To that end, PNPP, which city forester Doug Still said plants about 500 trees a year in 25 neighborhoods — another 200 or so are planted by the city — has used Community Development Block Grants to expand the program’s reach. This allows PNPP to spread the trees into neighborhoods that “need it most,” providing watering and other care for trees in transient and other areas where it’s hard to get people to commit to care for the trees before they have even established themselves.
Still noted the larger impact that these twice-a-year enterprises can have. “We get people to volunteer who say they’ve never met their neighbors,” he said.
Powning elaborated, saying, “Bringing these groups together is good because they get to know each other, which helps create a sense of community.”
Schuhmacher agreed. “Working with neighbors and seeing the interest and care for each new tree we planted” was an important part of the activity, he said.
As it was for Anne Galbraith, who planted trees on Brook Street.
“We worked in three- or four-man groups,” she said, “and the work wasn’t difficult. ... It was an easy and fun way to get to know different people in the neighborhood.”
And as it was for me, who got to know my neighbors Holly and Ronnie as we helped John and Amy put several trees in the ground on Williams Street, three of the 80 trees that were planted around the city that day. We trimmed the root balls to expose the “flare,” so the trees wouldn’t suffocate themselves.
Rewarding as our efforts were, there’s more PNPP than meets the eye. Its Providence Citizen Foresters program, for example, which was launched last fall with funding from the Helen Raleigh Walker Tree Care Trust Fund of the Rhode Island Foundation, trains veteran PNPP stewards and others in basic maintenance and pruning.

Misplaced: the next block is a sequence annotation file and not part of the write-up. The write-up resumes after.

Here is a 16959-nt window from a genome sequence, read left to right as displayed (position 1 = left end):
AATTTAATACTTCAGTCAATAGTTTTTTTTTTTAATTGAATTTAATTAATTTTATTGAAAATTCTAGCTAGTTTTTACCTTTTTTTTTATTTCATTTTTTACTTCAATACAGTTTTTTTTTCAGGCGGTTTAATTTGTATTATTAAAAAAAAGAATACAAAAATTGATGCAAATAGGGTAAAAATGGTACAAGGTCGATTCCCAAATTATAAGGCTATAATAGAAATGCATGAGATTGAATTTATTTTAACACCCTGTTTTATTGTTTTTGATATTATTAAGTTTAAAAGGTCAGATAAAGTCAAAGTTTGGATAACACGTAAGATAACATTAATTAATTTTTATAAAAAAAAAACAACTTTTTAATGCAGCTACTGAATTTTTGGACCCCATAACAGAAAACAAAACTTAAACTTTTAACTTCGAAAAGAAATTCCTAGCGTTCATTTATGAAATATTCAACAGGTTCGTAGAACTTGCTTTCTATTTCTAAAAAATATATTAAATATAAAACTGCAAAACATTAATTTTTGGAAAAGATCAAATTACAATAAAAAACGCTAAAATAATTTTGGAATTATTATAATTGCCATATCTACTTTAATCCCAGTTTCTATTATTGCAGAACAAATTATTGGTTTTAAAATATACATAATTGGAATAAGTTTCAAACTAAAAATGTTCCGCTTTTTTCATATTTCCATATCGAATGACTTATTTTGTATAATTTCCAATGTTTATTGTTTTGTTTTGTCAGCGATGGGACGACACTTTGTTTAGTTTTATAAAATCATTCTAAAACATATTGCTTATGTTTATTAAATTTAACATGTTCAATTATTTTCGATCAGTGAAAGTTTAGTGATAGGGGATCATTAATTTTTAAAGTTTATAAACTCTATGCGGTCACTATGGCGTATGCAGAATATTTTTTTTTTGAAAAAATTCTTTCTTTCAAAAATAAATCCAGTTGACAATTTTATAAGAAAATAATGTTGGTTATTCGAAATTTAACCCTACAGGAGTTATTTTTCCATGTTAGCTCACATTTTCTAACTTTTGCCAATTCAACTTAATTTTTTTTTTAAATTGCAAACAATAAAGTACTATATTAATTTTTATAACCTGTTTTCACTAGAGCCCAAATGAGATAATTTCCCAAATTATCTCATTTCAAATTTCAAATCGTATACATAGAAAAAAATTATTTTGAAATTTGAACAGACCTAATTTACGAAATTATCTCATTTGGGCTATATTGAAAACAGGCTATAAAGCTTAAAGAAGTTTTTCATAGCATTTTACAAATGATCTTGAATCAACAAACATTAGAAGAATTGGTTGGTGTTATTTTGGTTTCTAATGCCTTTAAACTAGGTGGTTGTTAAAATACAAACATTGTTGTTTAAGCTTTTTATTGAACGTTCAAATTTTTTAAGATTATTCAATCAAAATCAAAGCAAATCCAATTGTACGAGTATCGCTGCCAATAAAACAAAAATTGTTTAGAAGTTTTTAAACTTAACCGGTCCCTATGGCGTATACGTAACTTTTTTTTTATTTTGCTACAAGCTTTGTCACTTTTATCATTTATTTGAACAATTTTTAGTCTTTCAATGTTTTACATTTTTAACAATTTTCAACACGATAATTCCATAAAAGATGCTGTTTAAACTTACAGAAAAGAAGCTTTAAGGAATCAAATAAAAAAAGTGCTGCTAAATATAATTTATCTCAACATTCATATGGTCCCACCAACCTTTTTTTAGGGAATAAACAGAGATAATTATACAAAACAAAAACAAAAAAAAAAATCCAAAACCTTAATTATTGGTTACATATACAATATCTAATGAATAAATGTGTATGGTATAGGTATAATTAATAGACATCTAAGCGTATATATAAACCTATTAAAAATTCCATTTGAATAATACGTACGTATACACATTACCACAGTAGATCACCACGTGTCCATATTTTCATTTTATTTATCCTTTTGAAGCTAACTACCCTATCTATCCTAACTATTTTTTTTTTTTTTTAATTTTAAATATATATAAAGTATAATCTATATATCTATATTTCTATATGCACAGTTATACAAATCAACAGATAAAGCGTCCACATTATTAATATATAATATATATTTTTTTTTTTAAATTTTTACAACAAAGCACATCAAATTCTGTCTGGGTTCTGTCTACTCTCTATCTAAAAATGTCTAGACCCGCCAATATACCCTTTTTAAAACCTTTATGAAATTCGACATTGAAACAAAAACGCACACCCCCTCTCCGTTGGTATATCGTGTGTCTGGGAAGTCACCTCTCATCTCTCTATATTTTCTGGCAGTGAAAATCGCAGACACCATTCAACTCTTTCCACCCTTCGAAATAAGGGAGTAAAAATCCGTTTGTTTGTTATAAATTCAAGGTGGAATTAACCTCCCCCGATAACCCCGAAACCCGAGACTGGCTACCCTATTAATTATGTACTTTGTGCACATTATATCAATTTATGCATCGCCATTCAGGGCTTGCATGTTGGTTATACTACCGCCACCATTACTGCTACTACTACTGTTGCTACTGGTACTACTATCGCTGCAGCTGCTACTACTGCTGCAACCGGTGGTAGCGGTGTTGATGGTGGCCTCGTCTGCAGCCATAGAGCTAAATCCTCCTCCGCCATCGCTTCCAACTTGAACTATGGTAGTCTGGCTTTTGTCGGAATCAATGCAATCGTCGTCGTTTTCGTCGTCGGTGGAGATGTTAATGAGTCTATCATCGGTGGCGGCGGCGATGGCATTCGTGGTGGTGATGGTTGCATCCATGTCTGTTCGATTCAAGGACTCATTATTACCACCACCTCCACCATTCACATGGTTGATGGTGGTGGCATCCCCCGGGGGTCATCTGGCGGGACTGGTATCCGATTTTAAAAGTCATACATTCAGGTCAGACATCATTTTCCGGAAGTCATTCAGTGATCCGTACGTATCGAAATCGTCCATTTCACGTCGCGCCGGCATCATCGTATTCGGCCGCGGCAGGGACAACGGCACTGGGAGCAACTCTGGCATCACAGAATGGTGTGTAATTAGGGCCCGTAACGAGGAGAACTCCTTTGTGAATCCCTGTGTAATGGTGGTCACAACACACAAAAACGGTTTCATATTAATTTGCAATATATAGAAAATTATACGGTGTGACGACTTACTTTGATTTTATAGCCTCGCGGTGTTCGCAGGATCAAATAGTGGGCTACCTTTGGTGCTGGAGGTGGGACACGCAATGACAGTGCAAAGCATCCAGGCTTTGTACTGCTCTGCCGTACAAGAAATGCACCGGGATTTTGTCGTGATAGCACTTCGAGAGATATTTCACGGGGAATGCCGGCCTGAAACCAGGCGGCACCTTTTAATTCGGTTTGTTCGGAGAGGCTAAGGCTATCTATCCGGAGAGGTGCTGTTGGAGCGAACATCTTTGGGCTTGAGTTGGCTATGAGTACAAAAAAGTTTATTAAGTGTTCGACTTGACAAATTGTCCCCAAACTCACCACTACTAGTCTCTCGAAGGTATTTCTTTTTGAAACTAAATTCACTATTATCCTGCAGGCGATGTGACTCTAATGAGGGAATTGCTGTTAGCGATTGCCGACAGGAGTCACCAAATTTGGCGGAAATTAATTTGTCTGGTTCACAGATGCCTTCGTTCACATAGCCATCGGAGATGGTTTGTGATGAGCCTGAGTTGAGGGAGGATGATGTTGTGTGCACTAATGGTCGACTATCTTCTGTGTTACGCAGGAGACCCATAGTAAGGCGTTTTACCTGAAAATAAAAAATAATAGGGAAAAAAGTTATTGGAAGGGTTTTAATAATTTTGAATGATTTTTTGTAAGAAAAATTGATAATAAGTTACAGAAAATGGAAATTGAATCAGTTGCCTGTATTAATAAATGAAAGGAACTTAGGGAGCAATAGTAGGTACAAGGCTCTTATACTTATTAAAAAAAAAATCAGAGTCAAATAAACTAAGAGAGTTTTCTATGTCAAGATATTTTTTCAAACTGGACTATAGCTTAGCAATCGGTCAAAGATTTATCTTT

So far, about 40 people have been trained to work on street and park trees, said Tharinger, stressing the importance for tree health of pruning and ongoing maintenance.
“We have tree leaders from all over the city,” she said, “who’ve been dedicated to this work for years. It allows us to leverage and ripple our impact outward, with PNPP as the hub.”
And then there’s plans to find out the actual impact of all this work.
“I know for certain we had about 22,000 trees in 1988,” Still said, “and in 2006 we had 24,999. We’re hoping that the inventory that we’ll do at the end of the summer will show we have an increase. ... We have 25 percent coverage through fly-over imagery. We’re hoping it’s bigger.”
Tharinger noted that PNPP is considering other ways to enhance the work.
“Schools are a no-brainer,” she said. “The Nature Conservancy has a new model for urban metro regions. And we’re talking to the Providence Office of Sustainability and Groundwork Rhode Island.”
Sarah Sharpe, daughter of Mary Elizabeth and one of four advisors to the endowment, is pleased with the organization’s ongoing commitment to replenishing and expanding the urban forest. She said the annual budget in recent years has been around $100,000, and that the project has spent just under a million dollars since it began. She also acknowledges that the PNPP is carefully considering strategic steps toward expanding the program.
“Every year,” she said, “there are storms and other reasons we lose some trees. We want to continue with this successful effort. Any other changes we make need to be made very thoughtfully.”
So, thanks to PNPP’s efforts, there we were, the five of us a bit grimy and damp, wrapping up our work on the three trees we had just planted along the south side of Williams Street. The mist had begun to turn to rain as we filled the holes and tamped the earth, but not so hard as to pack it down.
The rain finally began in earnest, but we took a few minutes to stand back, surveying our handiwork. Imagining the future.